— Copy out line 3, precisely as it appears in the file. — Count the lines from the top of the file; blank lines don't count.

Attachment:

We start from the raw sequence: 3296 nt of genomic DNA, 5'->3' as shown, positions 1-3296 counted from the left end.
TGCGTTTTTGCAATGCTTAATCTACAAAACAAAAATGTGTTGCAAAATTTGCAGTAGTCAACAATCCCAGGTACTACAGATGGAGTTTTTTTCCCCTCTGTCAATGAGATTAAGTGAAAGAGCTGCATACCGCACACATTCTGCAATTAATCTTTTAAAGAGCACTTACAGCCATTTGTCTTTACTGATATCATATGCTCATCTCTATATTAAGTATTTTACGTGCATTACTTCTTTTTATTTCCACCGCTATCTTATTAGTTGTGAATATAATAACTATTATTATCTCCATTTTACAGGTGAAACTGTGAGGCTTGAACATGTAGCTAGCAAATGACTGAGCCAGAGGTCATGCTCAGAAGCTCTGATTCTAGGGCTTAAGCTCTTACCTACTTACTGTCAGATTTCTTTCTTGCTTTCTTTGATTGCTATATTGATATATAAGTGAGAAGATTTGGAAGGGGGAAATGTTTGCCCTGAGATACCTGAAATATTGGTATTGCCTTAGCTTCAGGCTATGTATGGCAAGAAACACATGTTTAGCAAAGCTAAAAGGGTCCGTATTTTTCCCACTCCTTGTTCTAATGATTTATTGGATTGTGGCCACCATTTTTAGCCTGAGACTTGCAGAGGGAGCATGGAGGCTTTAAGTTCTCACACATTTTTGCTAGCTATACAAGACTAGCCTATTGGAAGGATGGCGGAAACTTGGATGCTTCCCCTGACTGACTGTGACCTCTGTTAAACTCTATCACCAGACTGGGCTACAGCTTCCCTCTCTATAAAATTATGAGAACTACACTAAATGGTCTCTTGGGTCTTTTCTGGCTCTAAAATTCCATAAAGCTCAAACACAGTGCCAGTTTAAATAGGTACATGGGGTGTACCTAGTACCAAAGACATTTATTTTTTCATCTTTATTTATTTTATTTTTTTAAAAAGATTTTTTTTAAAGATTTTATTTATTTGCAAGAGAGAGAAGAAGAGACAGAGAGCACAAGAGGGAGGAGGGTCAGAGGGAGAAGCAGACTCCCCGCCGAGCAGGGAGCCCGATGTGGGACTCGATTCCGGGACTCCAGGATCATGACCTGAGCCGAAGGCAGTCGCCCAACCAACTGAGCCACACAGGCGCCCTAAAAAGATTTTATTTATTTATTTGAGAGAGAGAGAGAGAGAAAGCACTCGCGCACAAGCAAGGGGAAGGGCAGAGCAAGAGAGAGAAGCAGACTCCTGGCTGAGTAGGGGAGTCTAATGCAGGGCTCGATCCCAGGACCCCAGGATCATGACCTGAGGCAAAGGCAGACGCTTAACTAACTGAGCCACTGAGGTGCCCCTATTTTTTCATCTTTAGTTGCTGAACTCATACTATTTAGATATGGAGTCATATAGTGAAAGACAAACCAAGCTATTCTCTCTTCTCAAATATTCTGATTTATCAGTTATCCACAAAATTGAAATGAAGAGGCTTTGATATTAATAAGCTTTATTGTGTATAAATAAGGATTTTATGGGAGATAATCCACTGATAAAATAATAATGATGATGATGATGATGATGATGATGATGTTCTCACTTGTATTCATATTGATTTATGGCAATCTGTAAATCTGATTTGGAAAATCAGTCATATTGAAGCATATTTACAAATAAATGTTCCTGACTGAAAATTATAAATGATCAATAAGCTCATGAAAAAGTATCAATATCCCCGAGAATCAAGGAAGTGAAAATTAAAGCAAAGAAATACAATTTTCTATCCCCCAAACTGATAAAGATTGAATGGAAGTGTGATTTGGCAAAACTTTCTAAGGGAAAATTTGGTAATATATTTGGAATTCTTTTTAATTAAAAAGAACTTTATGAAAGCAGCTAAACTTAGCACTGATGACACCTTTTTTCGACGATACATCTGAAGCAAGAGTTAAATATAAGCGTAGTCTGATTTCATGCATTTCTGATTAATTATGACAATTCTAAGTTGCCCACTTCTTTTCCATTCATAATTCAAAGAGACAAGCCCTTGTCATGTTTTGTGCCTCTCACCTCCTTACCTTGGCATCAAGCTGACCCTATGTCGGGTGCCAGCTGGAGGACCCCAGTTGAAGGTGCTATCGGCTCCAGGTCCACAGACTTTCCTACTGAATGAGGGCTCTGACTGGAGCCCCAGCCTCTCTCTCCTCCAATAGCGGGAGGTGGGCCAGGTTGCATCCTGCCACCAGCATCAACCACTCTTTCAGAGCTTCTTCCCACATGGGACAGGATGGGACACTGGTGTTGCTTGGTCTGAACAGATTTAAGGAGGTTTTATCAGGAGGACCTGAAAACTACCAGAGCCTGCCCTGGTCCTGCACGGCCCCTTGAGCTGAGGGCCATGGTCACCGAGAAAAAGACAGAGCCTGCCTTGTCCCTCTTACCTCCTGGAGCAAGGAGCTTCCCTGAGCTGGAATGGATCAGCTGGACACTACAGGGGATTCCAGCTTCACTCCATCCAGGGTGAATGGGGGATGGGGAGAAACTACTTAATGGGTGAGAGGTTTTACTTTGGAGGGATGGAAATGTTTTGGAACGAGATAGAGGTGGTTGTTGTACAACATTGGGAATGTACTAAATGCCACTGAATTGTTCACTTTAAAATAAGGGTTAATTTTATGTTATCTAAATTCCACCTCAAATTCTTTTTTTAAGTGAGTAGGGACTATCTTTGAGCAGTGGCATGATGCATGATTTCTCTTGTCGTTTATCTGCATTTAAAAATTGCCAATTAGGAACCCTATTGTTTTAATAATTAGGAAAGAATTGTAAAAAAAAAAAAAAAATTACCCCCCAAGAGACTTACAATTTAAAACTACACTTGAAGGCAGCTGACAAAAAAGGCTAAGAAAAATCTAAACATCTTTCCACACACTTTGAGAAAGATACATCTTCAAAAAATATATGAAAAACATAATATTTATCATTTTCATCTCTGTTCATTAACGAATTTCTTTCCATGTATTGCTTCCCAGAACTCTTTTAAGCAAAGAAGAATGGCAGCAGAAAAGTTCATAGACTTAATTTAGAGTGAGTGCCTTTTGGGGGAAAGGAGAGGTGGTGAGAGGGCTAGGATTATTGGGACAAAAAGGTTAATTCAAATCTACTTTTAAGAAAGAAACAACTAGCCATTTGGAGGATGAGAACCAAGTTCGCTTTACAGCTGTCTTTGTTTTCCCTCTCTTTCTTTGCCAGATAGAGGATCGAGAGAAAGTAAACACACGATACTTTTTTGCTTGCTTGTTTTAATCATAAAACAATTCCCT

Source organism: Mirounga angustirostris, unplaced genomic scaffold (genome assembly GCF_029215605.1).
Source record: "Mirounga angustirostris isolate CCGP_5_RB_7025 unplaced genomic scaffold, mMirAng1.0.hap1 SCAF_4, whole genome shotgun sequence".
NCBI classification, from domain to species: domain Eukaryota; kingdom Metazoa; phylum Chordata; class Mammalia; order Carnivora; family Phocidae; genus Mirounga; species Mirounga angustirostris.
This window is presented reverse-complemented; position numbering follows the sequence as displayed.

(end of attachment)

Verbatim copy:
Source organism: Mirounga angustirostris, unplaced genomic scaffold (genome assembly GCF_029215605.1).